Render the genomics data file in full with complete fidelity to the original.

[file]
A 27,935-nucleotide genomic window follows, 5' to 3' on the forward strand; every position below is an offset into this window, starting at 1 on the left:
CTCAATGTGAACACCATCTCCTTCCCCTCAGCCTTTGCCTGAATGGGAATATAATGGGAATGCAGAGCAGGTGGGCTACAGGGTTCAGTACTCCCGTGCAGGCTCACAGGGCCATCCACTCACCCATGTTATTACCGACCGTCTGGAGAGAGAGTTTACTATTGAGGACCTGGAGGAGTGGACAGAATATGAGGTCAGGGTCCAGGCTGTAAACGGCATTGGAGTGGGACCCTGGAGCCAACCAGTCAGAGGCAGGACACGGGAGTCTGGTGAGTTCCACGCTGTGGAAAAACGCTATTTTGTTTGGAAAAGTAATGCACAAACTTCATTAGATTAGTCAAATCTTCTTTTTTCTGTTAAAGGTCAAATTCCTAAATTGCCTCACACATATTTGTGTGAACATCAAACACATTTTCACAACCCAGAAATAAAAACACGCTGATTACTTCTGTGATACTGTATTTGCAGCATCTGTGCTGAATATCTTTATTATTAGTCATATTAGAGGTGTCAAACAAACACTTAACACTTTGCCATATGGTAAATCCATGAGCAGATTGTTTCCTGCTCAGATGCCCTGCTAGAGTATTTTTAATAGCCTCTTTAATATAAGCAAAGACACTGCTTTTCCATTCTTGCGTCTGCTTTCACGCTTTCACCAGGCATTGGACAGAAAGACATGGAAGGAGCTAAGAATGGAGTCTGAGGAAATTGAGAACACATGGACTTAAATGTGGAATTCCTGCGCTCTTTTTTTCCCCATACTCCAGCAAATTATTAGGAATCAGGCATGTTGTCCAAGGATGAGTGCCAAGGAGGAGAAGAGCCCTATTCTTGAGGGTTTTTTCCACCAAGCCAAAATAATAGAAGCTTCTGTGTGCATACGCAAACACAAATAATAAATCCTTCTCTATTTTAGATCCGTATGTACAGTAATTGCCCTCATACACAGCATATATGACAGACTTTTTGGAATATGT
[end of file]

A 27,935-nucleotide genomic window follows, 5' to 3' on the forward strand; every position below is an offset into this window, starting at 1 on the left:
CTCAATGTGAACACCATCTCCTTCCCCTCAGCCTTTGCCTGAATGGGAATATAATGGGAATGCAGAGCAGGTGGGCTACAGGGTTCAGTACTCCCGTGCAGGCTCACAGGGCCATCCACTCACCCATGTTATTACCGACCGTCTGGAGAGAGAGTTTACTATTGAGGACCTGGAGGAGTGGACAGAATATGAGGTCAGGGTCCAGGCTGTAAACGGCATTGGAGTGGGACCCTGGAGCCAACCAGTCAGAGGCAGGACACGGGAGTCTGGTGAGTTCCACGCTGTGGAAAAACGCTATTTTGTTTGGAAAAGTAATGCACAAACTTCATTAGATTAGTCAAATCTTCTTTTTTCTGTTAAAGGTCAAATTCCTAAATTGCCTCACACATATTTGTGTGAACATCAAACACATTTTCACAACCCAGAAATAAAAACACGCTGATTACTTCTGTGATACTGTATTTGCAGCATCTGTGCTGAATATCTTTATTATTAGTCATATTAGAGGTGTCAAACAAACACTTAACACTTTGCCATATGGTAAATCCATGAGCAGATTGTTTCCTGCTCAGATGCCCTGCTAGAGTATTTTTAATAGCCTCTTTAATATAAGCAAAGACACTGCTTTTCCATTCTTGCGTCTGCTTTCACGCTTTCACCAGGCATTGGACAGAAAGACATGGAAGGAGCTAAGAATGGAGTCTGAGGAAATTGAGAACACATGGACTTAAATGTGGAATTCCTGCGCTCTTTTTTTCCCCATACTCCAGCAAATTATTAGGAATCAGGCATGTTGTCCAAGGATGAGTGCCAAGGAGGAGAAGAGCCCTATTCTTGAGGGTTTTTTCCACCAAGCCAAAATAATAGAAGCTTCTGTGTGCATACGCAAACACAAATAATAAATCCTTCTCTATTTTAGATCCGTATGTACAGTAATTGCCCTCATACACAGCATATATGACAGACTTTTTGGAATATGT